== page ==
What is carbon 14 dating used for
(Strahler, 1987, p.158) Lingenfelter actually attributed the discrepancy between the production and decay rates to possible variations in the earth's magnetic field, a conclusion which would have ruined Morris's argument.
Henry Morris chose not to mention that portion of the paper!
To that end, he quoted some authorities, including Richard Lingenfelter.
Having accomplished that, Morris concluded that the barrel was still in the process of being filled up and that, given the present rate of water coming in and leaking out, the filling process began only 10,000 years ago.
Figure 19.5, curve C, shows the dipole field strength calculated from measurements of magnetism of lava flows and of artifacts such as pottery and bricks, whose age can be determined.
The next step in Henry Morris' argument was to show that the water level in our barrel analogy was not in equilibrium, that considerably more water was coming in than leaking out.
This nullifies the carbon-14 method as well as demonstrating that the earth is less than 10,000 years old. One suspects that the scientific world would not be using the carbon-14 method if it were so obviously flawed.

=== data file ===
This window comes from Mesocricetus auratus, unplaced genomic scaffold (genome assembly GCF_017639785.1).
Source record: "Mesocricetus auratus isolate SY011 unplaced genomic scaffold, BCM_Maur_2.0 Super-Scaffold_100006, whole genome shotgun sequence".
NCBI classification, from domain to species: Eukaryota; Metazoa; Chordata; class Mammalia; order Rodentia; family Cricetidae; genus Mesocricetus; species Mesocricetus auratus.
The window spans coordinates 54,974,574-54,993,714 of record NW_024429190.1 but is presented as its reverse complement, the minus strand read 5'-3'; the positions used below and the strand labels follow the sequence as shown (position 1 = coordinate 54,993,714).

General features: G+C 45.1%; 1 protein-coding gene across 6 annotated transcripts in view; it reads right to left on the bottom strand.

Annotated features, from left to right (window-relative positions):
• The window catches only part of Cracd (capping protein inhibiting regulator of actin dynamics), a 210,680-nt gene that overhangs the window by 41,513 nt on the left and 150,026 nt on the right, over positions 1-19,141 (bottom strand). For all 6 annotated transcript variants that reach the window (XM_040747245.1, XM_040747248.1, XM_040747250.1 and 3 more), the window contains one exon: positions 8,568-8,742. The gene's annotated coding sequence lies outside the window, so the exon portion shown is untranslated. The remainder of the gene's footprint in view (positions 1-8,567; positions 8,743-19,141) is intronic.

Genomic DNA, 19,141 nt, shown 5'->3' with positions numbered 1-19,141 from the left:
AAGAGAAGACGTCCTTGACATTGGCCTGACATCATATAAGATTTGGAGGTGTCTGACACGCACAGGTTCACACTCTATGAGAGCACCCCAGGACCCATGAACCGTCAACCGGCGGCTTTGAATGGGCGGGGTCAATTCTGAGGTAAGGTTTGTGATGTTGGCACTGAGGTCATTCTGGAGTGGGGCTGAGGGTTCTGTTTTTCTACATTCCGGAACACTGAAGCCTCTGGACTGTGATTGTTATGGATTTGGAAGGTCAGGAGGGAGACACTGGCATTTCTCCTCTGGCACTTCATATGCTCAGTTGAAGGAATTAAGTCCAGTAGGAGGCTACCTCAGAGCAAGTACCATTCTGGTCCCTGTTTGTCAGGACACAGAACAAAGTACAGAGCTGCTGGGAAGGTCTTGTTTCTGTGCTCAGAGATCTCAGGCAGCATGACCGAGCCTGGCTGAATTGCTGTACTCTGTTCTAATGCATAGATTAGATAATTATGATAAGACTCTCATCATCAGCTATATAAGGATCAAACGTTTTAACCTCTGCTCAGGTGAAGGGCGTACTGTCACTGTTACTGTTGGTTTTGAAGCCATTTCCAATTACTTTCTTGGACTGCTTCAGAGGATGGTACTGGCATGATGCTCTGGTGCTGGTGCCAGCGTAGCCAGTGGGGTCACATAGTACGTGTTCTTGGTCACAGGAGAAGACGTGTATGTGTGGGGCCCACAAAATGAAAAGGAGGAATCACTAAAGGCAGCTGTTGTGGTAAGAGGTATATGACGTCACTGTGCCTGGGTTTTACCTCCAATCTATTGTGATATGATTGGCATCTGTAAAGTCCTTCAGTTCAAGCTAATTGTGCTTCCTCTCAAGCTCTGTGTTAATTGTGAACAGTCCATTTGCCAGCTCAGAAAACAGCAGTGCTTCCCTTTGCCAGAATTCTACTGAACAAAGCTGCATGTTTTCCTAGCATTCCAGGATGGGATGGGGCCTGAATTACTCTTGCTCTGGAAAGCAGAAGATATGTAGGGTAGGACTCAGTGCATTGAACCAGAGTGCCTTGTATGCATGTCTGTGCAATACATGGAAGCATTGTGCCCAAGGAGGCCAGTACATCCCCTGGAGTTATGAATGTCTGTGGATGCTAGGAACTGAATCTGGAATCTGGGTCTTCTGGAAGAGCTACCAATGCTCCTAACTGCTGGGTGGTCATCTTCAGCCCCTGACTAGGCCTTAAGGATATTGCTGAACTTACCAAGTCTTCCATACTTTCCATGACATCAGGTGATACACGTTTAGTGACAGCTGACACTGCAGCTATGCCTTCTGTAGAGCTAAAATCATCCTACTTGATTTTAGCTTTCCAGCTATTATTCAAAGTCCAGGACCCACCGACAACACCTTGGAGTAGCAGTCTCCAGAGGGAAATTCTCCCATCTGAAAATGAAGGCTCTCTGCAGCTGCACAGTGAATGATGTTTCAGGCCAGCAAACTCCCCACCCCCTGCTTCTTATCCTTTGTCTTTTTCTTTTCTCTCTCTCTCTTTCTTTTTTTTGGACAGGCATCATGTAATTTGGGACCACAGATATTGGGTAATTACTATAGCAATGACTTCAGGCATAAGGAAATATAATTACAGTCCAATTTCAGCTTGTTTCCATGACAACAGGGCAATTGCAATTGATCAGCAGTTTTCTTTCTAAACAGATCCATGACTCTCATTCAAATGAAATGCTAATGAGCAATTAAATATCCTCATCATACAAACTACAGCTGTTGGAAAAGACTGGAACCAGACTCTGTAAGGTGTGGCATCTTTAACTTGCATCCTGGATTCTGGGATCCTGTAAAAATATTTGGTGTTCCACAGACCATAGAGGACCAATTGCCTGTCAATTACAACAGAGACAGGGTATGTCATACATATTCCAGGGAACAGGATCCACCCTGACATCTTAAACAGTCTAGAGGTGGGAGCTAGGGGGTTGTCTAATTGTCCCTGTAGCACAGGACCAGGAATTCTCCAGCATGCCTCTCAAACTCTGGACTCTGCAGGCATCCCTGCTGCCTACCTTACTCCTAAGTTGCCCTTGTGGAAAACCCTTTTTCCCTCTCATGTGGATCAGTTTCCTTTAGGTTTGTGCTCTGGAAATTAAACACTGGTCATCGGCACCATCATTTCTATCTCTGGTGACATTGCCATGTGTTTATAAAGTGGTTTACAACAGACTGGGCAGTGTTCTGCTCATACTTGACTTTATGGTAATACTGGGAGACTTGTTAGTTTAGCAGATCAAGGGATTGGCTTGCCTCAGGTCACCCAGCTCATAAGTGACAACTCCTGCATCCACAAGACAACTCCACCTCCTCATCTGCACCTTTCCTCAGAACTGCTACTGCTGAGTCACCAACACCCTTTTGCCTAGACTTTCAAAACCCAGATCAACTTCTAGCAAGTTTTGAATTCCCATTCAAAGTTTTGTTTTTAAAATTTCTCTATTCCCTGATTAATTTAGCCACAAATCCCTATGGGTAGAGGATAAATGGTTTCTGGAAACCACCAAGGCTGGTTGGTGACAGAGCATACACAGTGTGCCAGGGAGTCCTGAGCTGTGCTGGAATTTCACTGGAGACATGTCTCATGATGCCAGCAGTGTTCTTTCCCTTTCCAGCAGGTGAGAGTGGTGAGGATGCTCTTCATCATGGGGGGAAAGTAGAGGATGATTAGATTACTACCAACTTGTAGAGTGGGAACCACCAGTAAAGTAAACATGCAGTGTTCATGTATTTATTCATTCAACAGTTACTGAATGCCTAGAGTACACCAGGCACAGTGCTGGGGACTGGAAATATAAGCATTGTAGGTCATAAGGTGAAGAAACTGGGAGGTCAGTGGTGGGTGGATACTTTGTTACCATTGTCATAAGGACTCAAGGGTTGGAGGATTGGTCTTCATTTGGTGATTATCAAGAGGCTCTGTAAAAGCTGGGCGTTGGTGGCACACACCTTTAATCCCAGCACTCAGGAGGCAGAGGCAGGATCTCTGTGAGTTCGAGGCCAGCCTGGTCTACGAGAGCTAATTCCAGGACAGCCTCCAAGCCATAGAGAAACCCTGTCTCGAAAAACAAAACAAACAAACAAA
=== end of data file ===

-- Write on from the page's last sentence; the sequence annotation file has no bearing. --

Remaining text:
Could it be that the whole scientific community has missed this point, or is it another case of creationist daydreaming?
This argument was popularized by Henry Morris (1974, p.164), who used some calculations done in 1968 by Melvin Cook to get the 10,000-year figure. Whitelaw, using a greater ratio of carbon-14 production to decay, concluded that only 5000 years passed since carbon-14 started forming in the atmosphere!
The argument may be compared to filling a barrel which has numerous small holes in its sides.